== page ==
US4106738 *Jul 27, 1977Aug 15, 1978Bethlehem Steel CorporationBase bracket for shelving
US4133433 *Mar 28, 1977Jan 9, 1979Wolf Morris AMerchandising display system
US4171789 *Apr 24, 1978Oct 23, 1979Steelcase Inc.Hanger bracket lock
US4198913 *May 26, 1978Apr 22, 1980Haworth Mfg., Inc.Component locking device
US4274687 *May 14, 1979Jun 23, 1981Richard A. BaylesSuspension file assembly
US4406374 *Aug 12, 1981Sep 27, 1983Myco, Inc.Locking device for display rack
US4624376 *Dec 15, 1983Nov 25, 1986Lee-Rowan CompanyAdjustable wire shelf and bracket
US4671481 *Oct 15, 1985Jun 9, 1987Herman Miller, Inc.Antidislodgement clips
US5004302 *Mar 14, 1988Apr 2, 1991General Electric CompanyIn a refrigerator
US5025937 *Sep 22, 1989Jun 25, 1991S&K Enterprises, Inc.Safety lock for rack systems
US5063715 *Feb 14, 1990Nov 12, 1991Herman Miller, Inc.Wall system and equipment tile therefor
US5148928 *Dec 1, 1989Sep 22, 1992Lee-Rowan CompanyShelf system
US5161268 *May 29, 1991Nov 10, 1992Hollywood Bed & Spring Mfg. Co.Interlocking joint assembly for joining bed frames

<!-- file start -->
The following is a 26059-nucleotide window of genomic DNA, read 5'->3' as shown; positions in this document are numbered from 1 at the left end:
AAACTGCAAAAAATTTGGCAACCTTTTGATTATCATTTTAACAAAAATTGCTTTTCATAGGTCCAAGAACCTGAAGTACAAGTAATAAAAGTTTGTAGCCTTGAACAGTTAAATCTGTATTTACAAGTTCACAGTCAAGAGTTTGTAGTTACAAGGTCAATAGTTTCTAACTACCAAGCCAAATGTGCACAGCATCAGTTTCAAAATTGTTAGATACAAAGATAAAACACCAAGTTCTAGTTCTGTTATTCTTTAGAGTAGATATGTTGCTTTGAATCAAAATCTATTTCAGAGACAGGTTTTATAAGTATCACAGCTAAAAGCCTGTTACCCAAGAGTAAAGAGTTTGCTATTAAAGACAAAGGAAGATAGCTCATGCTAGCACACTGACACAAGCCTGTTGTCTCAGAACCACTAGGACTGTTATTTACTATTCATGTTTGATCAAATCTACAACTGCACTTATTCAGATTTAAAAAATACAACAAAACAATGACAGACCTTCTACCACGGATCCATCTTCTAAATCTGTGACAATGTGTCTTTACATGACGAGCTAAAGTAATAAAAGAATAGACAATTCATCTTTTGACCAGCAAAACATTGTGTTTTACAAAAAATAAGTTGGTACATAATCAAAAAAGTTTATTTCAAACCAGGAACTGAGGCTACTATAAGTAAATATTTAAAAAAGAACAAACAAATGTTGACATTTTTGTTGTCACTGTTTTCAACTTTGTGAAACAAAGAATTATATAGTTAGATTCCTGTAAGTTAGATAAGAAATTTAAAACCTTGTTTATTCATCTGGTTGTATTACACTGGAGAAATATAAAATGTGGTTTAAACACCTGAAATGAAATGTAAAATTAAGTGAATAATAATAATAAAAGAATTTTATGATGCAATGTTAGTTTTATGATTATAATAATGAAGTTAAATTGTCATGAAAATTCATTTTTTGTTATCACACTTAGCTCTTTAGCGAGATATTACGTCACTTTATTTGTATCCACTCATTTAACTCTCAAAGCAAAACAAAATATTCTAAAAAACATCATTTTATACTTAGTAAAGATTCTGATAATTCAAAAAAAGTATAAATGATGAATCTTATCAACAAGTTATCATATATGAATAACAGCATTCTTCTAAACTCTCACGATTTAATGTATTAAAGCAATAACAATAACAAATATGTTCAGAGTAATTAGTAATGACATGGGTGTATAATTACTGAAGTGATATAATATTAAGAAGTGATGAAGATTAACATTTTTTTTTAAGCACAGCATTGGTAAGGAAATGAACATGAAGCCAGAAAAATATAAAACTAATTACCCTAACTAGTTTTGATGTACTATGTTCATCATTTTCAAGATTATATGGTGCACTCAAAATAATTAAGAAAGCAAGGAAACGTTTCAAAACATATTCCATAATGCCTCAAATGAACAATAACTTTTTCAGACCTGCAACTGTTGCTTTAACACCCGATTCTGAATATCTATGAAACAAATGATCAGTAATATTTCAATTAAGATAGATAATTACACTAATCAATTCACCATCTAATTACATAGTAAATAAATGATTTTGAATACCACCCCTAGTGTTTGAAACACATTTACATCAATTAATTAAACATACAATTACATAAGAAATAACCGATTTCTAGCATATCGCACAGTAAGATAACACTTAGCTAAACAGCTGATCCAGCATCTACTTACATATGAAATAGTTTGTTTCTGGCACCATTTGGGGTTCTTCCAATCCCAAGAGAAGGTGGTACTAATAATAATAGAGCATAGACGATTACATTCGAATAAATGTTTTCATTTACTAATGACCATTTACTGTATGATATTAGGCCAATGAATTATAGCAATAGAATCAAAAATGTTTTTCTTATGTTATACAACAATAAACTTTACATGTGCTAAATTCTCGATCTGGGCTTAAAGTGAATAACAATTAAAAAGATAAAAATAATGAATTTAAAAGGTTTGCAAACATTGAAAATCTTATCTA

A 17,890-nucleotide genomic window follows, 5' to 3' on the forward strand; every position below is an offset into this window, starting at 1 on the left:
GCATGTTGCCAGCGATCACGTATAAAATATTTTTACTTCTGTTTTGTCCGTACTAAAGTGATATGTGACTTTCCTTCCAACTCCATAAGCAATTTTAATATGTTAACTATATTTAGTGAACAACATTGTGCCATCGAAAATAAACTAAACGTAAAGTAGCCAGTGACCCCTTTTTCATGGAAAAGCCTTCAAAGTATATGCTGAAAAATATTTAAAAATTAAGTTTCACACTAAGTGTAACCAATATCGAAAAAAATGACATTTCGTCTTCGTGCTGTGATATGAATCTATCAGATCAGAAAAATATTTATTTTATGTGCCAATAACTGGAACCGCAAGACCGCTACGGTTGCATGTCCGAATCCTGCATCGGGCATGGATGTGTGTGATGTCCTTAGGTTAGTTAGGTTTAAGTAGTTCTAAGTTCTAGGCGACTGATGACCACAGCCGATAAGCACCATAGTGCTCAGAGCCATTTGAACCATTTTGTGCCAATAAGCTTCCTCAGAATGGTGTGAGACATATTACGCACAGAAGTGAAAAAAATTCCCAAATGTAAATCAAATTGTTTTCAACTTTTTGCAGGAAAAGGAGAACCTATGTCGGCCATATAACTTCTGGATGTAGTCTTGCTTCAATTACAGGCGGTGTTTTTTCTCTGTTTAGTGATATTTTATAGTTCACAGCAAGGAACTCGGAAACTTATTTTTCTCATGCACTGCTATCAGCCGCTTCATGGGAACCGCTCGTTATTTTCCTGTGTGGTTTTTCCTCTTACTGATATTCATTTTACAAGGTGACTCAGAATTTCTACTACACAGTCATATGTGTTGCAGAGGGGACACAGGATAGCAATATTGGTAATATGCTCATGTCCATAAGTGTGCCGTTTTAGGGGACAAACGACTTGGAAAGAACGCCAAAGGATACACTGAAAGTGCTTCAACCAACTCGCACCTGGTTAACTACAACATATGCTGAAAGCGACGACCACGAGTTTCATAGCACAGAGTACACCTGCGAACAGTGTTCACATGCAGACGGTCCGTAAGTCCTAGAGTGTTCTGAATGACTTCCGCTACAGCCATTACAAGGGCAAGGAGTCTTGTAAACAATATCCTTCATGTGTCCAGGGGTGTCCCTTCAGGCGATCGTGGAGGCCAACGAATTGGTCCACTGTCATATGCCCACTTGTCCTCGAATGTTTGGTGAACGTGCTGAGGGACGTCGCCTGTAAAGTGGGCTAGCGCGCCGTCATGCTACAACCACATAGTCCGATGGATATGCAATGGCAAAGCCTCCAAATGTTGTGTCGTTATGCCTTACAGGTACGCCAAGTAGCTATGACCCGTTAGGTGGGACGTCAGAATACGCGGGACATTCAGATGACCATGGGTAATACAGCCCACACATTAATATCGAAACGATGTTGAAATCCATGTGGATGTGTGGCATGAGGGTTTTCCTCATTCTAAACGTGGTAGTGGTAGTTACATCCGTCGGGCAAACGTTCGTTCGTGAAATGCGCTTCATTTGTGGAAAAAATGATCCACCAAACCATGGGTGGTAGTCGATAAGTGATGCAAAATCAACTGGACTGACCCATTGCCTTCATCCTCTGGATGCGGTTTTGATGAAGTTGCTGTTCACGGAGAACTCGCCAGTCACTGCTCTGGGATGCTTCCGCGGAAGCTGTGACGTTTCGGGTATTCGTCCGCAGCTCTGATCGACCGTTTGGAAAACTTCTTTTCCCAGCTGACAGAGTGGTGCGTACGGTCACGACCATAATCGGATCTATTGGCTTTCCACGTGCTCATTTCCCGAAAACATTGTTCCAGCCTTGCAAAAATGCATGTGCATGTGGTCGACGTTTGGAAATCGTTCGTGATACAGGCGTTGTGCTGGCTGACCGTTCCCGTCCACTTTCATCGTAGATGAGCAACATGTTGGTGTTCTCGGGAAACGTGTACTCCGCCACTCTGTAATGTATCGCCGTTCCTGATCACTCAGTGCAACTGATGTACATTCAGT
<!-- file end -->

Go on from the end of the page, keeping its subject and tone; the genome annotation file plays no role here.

US5460279 *Apr 15, 1994Oct 24, 1995Better Sleep Manufacturing Co.Collapsible shelf organizer
US5477789 *Oct 21, 1994Dec 26, 1995Von Gunten; LeeFor supporting a load by cantilever bracket
US5611440 *May 16, 1995Mar 18, 1997Ryslinge Traevarer ApsSales rack for kitchen utensils
US5921410 *Jul 31, 1997Jul 13, 1999Better Sleep Mfg. Co.Portable rack shelf
US5921412 *Sep 2, 1997Jul 13, 1999Merl; Milton J.Shelf assembly
US6123314 *Nov 30, 1994Sep 26, 2000Lockheed Martin CorporationQuick mounting mechanism and method
US6135298 *May 18, 1999Oct 24, 2000Nova Solutions, Inc.Adjustable monitor support for flat monitors
US6149170 *May 14, 1998Nov 21, 2000David A. DotsonBike-like rehabilitation device